-Hodgson was going to be on the 4th line or in the press box once again in the playoffs.
    -His line would have been pretty much unplayable in road games since they would be matched against other teams top lines.
    -On the flip side, Kassian is able to play on any line. While he is also somewhat of a defensive liability at this point, as a winger he has less responsibility and is protected by being able to play with one of our three great defensive centers.
    -Kassian is a player built for the playoffs. He has the potential to take over a series physically, whether he ever does it is of course dependent on him.
    -Hodgson was never going to be more than the third line center in Vancouver. Kassian has the potential to develop into a top 6 player.

    In the end if two years from now Hodgson is a 30-30 player and Kassian is a physical 20-20 player, I would consider the trade a good one for the Canucks. For me it will be a bad trade if Hodgson consistently puts up 70+ points and Kassian isn’t a consistent 20 goal, 40 point guy.

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    • Anonymous
      April 5, 2012

      I’m still confused about this. Didn’t Winter specifically say they never asked for a trade? It was only ice-time discussions? Where are people getting that he requested to be moved?

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      • Johannes
        April 5, 2012

        Pressing for more ice time a couple days before the trade deadline, with two superior centers who would inevitably get less ice time, is just a subtle (or not so subtle) demand for a trade. He didn’t need to come out and demand a trade, he pushed for more ice time with the perfectly reasonable expectation of getting traded. Its not like he could reasonably expect to take ice time away from either Kesler or Henrik after all. The conclusion is inescapable: Hodgson wanted out.

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      • stathead
        April 5, 2012

        Winter also admitted later that they actually did ask for a trade. Hard to find a kind way to put it – Winter is kind of all over the place and not the most grounded individual, judging from his recent rant against this blog.

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  22. J21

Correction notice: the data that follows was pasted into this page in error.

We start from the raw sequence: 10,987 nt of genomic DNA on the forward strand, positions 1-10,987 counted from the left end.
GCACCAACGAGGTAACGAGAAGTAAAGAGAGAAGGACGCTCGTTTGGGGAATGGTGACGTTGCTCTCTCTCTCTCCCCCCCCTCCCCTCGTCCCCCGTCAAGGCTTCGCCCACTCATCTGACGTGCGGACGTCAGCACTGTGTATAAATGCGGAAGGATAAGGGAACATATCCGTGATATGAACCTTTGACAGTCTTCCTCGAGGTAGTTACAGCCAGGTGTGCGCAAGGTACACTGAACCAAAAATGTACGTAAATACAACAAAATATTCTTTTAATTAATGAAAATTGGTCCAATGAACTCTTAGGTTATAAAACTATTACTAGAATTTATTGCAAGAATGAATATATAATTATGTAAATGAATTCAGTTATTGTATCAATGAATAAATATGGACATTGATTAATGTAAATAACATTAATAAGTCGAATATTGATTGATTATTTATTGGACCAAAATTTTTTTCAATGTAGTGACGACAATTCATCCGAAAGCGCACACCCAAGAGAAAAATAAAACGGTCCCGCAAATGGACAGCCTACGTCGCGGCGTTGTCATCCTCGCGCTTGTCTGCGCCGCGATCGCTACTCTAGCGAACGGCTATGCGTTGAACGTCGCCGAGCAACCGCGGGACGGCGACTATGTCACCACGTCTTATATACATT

April 5, 2012

    Once news came out about the more-or-less trade request from the Hodgson camp, any attempt to decide whether it was a “good trade” or not sort of went out the window, much as we knew Brian Burke would likely never get top value back for Pavel Bure, for example. In both cases you try to do the best you can, and for Gillis that meant selling high, even if he wasn’t going to have a full opportunity to shop Hodgson as much as he might have.

    (I don’t think Gillis really wanted to auction off Hodgson loudly because that’s a sign that something has gone wrong and/or Hodgson is problematic somehow — this could affect offers, although the added competition would probably offset that, but it also is quite player-unfriendly, I think, considering that the Hodgson camp wanted to keep everything on the down-low and likely deal with it after the season, and it could send a bad signal to future players).

    All that said, though, what still gets me is the defenseman swap. No one could have foreseen that Sulzer would suddenly become the next Aaron-Rome-from-his-first-few-games-this-year, but all the warning signs were there that Gragnani was not the ideal pickup for the Canucks, and he hasn’t done a ton to disspel that notion. Vigneault should be harder on him than Ballard (but won’t be because of the personal history). The fact that Sulzer is also becoming a key cog for Buffalo makes it harder to swallow, I guess.

    So yeah, the Canucks couldn’t be expected to make a great trade in the circumstances, so no surprise that the Sabres are enjoying the return, but I still wish Gillis had tried to get a bit more on defense.

    And I agree with (1) everyone saying that Påhlsson is irrelevant here, since he wasn’t part of the trade and the Canucks had already acquired him prior to it; and (2) Anonymous, when he notes that Buffalo shouldn’t care about the Canucks’ circumstances outside of the trade when proclaiming victory. Canuck fans all loved the Ehrhoff-for-White trade because it landed them a quasi-star defenseman for free. The Sharks made the trade to clear up cap space, not because they wanted White. Doesn’t stop us from declaring victory, though.

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    • Harrison Mooney
      April 5, 2012

      I’m choosing to go off this comment because I think it sums up what’s happening in the reaction to this piece.